Béla Fleck & Abigail Washburn – Echo In The Valley
Rounder -17 November 2017
As readers of this site will doubtless know, these two-star banjo players have a hell of a history between them. Short version: after many years pursuing parallel careers, they came together in 2005, worked together in The Sparrow Quartet, then in 2009 became a married couple, and since around 2013 have also been fully fledged touring partners as a duo. Béla and Abigail finally released a joint album, one of a deceptively plain eponymous title (reviewed here), and it earned them the 2016 Grammy Award for Best Folk Album. And I’d not be at all surprised if their followup duo album, Echo In The Valley, earns them the same award all over again this year, for it’s absolutely stunning.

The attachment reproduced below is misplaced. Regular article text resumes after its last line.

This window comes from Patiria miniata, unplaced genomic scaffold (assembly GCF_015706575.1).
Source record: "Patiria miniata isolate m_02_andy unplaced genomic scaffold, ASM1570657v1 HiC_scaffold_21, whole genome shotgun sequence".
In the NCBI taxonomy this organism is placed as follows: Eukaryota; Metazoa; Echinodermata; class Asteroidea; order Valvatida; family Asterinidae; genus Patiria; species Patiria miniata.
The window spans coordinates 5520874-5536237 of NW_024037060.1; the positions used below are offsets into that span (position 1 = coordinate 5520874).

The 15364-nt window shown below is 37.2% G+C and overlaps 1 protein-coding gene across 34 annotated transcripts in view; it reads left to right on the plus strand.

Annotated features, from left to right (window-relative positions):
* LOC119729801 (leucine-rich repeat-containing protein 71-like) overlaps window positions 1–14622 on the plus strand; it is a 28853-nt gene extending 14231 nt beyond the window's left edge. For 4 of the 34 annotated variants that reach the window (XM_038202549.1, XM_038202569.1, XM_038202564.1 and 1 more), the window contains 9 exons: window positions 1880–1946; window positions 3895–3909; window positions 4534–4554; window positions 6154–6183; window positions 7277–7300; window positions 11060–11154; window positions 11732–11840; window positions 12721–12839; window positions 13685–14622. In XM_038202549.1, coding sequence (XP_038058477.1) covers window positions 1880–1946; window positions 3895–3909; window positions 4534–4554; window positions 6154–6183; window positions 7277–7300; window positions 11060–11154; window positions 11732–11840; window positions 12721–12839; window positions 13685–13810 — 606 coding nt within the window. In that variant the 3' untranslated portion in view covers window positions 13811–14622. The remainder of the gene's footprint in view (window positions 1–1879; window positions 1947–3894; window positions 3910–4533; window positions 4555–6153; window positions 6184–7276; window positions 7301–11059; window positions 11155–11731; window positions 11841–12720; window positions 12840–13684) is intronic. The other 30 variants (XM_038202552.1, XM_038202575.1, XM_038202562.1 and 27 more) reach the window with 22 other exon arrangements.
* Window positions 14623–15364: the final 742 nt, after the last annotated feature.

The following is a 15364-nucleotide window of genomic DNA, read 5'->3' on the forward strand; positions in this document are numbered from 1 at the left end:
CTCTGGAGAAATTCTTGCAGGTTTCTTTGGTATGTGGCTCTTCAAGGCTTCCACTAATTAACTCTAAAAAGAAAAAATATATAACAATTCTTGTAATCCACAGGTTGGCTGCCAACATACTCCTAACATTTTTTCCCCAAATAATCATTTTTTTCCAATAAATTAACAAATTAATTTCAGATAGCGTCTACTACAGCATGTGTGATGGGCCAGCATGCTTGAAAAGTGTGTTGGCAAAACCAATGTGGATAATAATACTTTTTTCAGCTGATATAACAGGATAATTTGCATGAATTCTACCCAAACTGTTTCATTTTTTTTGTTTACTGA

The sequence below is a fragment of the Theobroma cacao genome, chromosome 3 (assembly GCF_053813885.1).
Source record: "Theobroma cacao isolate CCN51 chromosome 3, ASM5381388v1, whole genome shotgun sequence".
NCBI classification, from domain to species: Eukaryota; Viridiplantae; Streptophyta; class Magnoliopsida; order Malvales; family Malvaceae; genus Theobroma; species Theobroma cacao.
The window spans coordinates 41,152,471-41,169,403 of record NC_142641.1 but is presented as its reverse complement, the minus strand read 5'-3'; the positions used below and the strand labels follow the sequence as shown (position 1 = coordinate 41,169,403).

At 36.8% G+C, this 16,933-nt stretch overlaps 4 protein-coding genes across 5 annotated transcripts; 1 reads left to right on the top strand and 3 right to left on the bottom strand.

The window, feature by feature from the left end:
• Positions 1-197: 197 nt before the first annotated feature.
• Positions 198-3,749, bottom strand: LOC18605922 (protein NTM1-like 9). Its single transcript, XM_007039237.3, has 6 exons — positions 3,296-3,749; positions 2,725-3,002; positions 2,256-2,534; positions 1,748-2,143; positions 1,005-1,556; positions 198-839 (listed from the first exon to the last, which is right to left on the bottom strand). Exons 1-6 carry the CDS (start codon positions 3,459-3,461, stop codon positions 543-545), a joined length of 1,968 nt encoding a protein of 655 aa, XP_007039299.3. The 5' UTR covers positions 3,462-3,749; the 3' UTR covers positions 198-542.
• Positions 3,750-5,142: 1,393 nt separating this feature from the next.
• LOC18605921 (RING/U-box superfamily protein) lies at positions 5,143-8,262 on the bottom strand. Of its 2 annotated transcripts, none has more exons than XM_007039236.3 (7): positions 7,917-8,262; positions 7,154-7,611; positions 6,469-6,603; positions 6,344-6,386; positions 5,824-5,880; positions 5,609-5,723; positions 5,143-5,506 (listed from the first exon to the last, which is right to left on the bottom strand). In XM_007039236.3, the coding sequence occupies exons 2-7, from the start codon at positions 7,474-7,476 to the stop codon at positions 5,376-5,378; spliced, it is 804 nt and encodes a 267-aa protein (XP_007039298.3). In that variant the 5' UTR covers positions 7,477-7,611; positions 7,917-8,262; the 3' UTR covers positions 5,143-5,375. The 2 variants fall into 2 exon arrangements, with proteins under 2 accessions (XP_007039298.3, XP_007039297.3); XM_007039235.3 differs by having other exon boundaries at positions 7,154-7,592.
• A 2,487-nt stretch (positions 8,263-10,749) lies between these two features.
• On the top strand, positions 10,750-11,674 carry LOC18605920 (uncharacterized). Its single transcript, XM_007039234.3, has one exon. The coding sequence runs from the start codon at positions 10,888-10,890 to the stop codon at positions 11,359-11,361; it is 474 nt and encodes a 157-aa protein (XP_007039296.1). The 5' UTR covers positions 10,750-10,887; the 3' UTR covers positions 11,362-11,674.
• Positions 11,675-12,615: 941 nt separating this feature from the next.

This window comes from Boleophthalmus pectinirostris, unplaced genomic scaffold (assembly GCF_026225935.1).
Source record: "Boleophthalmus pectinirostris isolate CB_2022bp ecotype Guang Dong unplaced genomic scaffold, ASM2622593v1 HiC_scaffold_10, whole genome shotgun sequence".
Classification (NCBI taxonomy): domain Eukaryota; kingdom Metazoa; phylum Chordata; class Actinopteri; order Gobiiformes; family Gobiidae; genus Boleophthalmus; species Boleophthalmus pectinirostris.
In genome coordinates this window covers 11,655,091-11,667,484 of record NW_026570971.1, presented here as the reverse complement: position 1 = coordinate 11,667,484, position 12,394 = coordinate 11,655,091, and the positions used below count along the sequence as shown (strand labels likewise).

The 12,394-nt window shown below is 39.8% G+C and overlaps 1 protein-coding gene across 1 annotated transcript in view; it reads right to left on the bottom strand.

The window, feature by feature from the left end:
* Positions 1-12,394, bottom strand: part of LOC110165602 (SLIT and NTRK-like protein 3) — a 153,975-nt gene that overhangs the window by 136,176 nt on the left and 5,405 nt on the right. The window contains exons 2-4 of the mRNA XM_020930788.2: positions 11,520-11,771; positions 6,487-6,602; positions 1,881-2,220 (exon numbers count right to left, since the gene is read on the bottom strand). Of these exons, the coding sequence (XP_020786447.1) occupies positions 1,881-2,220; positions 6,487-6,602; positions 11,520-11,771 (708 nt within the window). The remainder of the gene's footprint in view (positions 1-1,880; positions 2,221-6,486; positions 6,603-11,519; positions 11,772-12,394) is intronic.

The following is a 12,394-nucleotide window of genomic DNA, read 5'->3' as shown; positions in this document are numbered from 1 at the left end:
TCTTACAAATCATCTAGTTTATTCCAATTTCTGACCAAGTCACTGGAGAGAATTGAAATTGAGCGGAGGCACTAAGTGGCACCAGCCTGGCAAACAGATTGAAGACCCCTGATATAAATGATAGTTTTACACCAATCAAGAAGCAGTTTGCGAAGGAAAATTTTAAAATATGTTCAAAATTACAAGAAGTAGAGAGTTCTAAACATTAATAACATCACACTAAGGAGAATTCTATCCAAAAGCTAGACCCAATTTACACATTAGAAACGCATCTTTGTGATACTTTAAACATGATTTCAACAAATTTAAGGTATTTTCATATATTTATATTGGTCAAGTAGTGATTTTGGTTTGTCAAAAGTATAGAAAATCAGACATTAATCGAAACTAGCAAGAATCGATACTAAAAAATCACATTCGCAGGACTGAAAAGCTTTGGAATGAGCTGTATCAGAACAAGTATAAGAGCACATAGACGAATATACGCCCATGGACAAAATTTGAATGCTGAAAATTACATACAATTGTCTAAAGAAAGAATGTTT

OK, in a sense it’s more of the same – in the broadest and most superficial of terms, it can be undersold to the uninitiated or closed-minded as three-quarters-of-an-hour of nothing but banjos and vocals (well, for the most part I mean just Abigail’s voice). But just hang on in there, trust me. Sure, to the outsider, the prospect of a whole album of banjo duets might still seem way beyond the pale, but this new album, like its predecessor, is honestly 100% recommendable in every respect. I’ll readily subscribe to a paraphrase of Béla’s oft-quoted view “we’re banjo players, and that should be enough” – i.e. when there are banjo players of this calibre, then that’s gonna be more than enough to keep me interested – and yeah, happy. Surely, you say, a banjo is just a banjo? Now c’mon, no jokes please – for here we’re treated to the connoisseur’s selection, no fewer than seven different vintage instruments, including a restored upright 1905 banjo bass – each instrument proving fascinatingly different in timbre. But you really don’t have to be a banjo nerd to appreciate these differences. (Same principle applies to guitars of course – and does anyone ever question that?)